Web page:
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The Guardian has published an interesting piece on IVA failure which will certainly give policy makers pause for thought. The article is entitled, "Insolvency is the price of falling behind with IVA payments." The problem of IVA failure has been looked at in depth by Susan Morgan in a recent research report on IVA failure. The work is entitled: "Causes of Early Failures in Individual Voluntary Arrangements" It throws much light on this problematic area. The Guardian piece notes that:
"As many as one in five debt repayment plans are falling by the wayside, leaving thousands of Britons in danger of going bankrupt.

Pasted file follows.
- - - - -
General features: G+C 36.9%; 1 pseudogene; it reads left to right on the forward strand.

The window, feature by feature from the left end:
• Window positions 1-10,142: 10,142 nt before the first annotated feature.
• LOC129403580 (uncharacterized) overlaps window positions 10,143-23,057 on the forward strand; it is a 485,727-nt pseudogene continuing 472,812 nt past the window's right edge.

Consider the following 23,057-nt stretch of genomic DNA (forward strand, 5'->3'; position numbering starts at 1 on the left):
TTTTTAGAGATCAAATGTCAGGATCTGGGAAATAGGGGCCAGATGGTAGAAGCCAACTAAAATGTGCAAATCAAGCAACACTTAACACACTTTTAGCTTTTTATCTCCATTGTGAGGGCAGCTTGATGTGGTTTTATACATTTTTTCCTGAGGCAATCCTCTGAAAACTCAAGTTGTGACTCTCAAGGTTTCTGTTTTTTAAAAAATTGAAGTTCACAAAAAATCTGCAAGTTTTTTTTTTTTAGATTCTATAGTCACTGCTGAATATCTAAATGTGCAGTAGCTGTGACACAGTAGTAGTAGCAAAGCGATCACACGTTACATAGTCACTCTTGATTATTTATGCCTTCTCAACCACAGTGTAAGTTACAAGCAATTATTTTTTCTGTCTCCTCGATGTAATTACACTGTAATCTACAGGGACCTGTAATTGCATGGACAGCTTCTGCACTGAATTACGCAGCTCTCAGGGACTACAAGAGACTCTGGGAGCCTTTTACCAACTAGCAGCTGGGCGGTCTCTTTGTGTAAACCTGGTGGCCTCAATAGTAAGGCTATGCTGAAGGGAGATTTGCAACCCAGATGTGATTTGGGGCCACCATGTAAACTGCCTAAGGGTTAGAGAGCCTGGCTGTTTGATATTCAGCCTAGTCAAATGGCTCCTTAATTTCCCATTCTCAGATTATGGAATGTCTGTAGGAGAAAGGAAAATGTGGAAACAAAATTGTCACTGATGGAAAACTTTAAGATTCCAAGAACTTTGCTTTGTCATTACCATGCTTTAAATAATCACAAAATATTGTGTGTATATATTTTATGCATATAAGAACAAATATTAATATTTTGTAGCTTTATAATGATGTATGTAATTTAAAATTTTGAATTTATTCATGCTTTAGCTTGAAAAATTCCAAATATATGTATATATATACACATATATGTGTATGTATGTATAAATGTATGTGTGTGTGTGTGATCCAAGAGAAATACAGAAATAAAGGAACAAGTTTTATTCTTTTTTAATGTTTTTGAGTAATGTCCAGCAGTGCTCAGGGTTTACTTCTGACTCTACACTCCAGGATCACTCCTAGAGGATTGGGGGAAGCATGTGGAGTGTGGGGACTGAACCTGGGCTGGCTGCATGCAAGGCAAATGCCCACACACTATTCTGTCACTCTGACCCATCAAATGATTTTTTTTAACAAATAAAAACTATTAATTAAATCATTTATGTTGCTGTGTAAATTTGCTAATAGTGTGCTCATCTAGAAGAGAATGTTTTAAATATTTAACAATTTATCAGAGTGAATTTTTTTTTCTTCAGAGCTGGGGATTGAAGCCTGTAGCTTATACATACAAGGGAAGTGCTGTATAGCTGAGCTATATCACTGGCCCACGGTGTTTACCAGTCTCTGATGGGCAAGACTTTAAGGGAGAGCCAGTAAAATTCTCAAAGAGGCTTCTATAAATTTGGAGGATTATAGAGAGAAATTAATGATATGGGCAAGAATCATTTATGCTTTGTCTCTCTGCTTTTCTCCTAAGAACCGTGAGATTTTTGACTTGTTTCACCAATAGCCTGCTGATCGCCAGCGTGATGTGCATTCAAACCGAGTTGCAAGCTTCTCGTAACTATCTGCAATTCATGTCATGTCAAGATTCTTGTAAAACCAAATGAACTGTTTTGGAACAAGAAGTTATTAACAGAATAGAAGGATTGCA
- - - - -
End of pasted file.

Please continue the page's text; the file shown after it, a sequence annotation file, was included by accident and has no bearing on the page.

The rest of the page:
Many individuals who have taken out an individual voluntary arrangement (IVA) to reduce their debt have been unable to stick to the repayments and now have a lapsed plan that threatens to tip their finances over the edge.
If the IVA fails, the money spent on setting up the plan – which can be as much as £2,000 – then goes to the insolvency practitioner to meet their costs, leaving the borrower saddled with the original debt.
Malcolm Hurlston, chairman of the debt charity Consumer Credit Counselling Service (CCCS), says: "When IVAs fail, they impart a significant financial and human cost on the consumer, who will end up making payments to the IVA provider without getting relief from their debts."
"This is the ultimate statement of where the law on IVAs is to be found in our great common law...